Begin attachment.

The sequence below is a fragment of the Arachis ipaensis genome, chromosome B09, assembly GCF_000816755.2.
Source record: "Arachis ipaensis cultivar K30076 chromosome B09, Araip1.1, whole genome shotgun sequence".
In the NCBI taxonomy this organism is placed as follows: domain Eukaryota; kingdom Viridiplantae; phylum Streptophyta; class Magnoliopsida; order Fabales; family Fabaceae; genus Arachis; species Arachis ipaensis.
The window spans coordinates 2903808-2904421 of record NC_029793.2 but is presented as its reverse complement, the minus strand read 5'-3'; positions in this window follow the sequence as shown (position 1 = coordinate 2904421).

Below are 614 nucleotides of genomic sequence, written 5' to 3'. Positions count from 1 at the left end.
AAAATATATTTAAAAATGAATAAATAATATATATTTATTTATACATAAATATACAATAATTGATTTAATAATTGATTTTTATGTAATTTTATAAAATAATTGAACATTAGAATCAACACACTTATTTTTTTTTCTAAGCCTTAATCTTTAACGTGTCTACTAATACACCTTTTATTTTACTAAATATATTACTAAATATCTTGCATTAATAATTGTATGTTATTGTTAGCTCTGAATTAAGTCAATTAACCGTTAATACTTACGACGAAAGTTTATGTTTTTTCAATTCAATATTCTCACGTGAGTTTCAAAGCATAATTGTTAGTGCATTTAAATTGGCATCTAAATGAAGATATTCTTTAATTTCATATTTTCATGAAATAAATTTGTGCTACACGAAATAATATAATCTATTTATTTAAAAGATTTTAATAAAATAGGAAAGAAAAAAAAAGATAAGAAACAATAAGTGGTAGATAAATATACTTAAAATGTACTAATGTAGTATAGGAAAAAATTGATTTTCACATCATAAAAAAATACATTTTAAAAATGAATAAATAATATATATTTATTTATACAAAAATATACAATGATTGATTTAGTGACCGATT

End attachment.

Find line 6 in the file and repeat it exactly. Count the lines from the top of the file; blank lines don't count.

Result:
AAAATATATTTAAAAATGAATAAATAATATATATTTATTTATACATAAATATACAATAATTGATTTAATAATTGATTTTTATGTAATTTTATAAAATAATTGAACATTAGAATCAACACACTTATTTTTTTTTCTAAGCCTTAATCTTTAACGTGTCTACTAATACACCTTTTATTTTACTAAATATATTACTAAATATCTTGCATTAATAATTGTATGTTATTGTTAGCTCTGAATTAAGTCAATTAACCGTTAATACTTACGACGAAAGTTTATGTTTTTTCAATTCAATATTCTCACGTGAGTTTCAAAGCATAATTGTTAGTGCATTTAAATTGGCATCTAAATGAAGATATTCTTTAATTTCATATTTTCATGAAATAAATTTGTGCTACACGAAATAATATAATCTATTTATTTAAAAGATTTTAATAAAATAGGAAAGAAAAAAAAAGATAAGAAACAATAAGTGGTAGATAAATATACTTAAAATGTACTAATGTAGTATAGGAAAAAATTGATTTTCACATCATAAAAAAATACATTTTAAAAATGAATAAATAATATATATTTATTTATACAAAAATATACAATGATTGATTTAGTGACCGATT